Her reasoning appears to follow that of Kirschner, Sweller & Clark, who lump together ‘constructivist, discovery, problem-based, experiential, and inquiry-based teaching’ under the heading ‘minimal instruction’ and treat them all as one. The authors then make the assumption that because some aspects of ‘minimal instruction’ might impose a high cognitive load on students, it should be discarded in favour of ‘direct instruction’ that takes into account the limitations of working memory.

This is the point at which I parted company with Daisy (and Kirschner, Sweller & Clark). Lumping together a set of complex and often loosely defined ideas and approaches to learning is hardly helpful, since it’s possible that some of their components might overload working memory, but others might not. I can see how what we know about working and long-term memory demonstrates that some aspects of the predominant ‘certain set of ideas’ might be ‘misguided’, but not how it demonstrates that they are misguided en masse.

The nature of the evidence

I also had reservations about the evidence Daisy cites in support of claim two.

First on the list is Dan Willingham’s book Why Don’t Students Like School? Willingham is a cognitive psychologist interested in applying scientific findings to education. I haven’t read his book either*, but I’ve yet to come across anything else he’s written that has appeared flawed. Why Don’t Students Like School? appears to be a reliable, accessible book written for a wide readership. So far, so good.

Next, Daisy cites Kirschner, Sweller and Clark’s paper “Why minimal guidance during instruction does not work: an analysis of the failure of constructivist, discovery, problem-based, experiential, and inquiry-based teaching”. This paper is obviously harder going than Willingham’s book, but is published in Educational Psychologist, so would be accessible to many teachers. I have several concerns about this paper and have gone through its arguments in detail.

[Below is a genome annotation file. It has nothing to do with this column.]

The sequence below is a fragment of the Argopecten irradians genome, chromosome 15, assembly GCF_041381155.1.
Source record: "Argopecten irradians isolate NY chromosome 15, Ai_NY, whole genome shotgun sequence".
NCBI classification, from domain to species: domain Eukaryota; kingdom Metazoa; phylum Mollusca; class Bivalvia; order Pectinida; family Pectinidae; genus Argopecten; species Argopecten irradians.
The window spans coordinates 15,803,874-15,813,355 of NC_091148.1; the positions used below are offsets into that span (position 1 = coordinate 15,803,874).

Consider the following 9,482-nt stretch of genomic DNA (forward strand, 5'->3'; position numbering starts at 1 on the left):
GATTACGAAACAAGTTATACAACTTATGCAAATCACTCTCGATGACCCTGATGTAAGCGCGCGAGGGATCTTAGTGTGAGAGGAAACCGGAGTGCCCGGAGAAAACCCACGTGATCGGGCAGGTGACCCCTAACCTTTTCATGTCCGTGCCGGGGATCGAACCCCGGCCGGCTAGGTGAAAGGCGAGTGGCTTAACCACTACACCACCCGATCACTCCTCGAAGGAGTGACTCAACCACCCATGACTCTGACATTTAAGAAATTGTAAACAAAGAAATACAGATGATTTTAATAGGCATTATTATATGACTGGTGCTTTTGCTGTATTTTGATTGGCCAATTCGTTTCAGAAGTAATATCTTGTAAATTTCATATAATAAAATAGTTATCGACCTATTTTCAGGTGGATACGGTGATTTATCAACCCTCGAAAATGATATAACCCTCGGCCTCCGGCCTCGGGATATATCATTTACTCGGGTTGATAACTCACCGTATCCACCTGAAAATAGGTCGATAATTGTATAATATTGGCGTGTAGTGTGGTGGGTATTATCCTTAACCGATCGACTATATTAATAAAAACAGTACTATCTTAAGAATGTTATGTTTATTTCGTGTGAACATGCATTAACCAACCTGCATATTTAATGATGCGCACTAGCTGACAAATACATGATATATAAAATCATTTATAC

My main reservations are;
• the simplistic way in which the pedagogical debate is presented,
• what’s left out of the discussion
• why a model of memory that’s half a century out of date is referred to.

That last point could apply to the next three items on Daisy’s list; two papers by Herb Simon, a Nobel prizewinner whose ideas have been highly influential in information theory, and one by John Anderson on his Adaptive Character of Thought model. Simon’s papers were published in 1973 and 1980 respectively, and Anderson’s in 1996 although his model dates from the 1970s.

Another feature of these papers is that they’re not easy reading – if you can actually get access to them, that is. Daisy’s links were to more links and I couldn’t get the Simon papers to open. And although Anderson’s paper is entitled ‘A simple theory of complex cognition’, what he means by that is that an apparently complex cognitive process can be explained by a simple information processing heuristic, not that his theory is easy to understand. He and Simon both write lucidly, but their material isn’t straightforward.

I completely agree with Daisy that the fundamentals of a knowledge domain don’t date – as she points out elsewhere, Pythagoras and Euripides have both stood the test of time. There’s no question that Simon’s and Anderson’s papers are key ones – for information scientists at least – and that the principles they set out have stood the test of time too. But quite why she should cite them and not more accessible material that takes into account several further decades of research into brain function, is puzzling.

It could be that there simply aren’t any publications that deal specifically with recent findings about memory and apply them to pedagogy. But even if there aren’t, it’s unlikely that most teachers would find Simon and Anderson the most accessible alternatives; for example Rita Carter’s Mapping the Mind is a beautifully illustrated, very informative description of how the brain works. (It’s worth forking out for the University of California Press edition because of the quality of the illustrations). Stanislas Dehaene’s Reading in the Brain is about reading, but is more recent and explains in more detail how the brain chunks, stores and accesses information.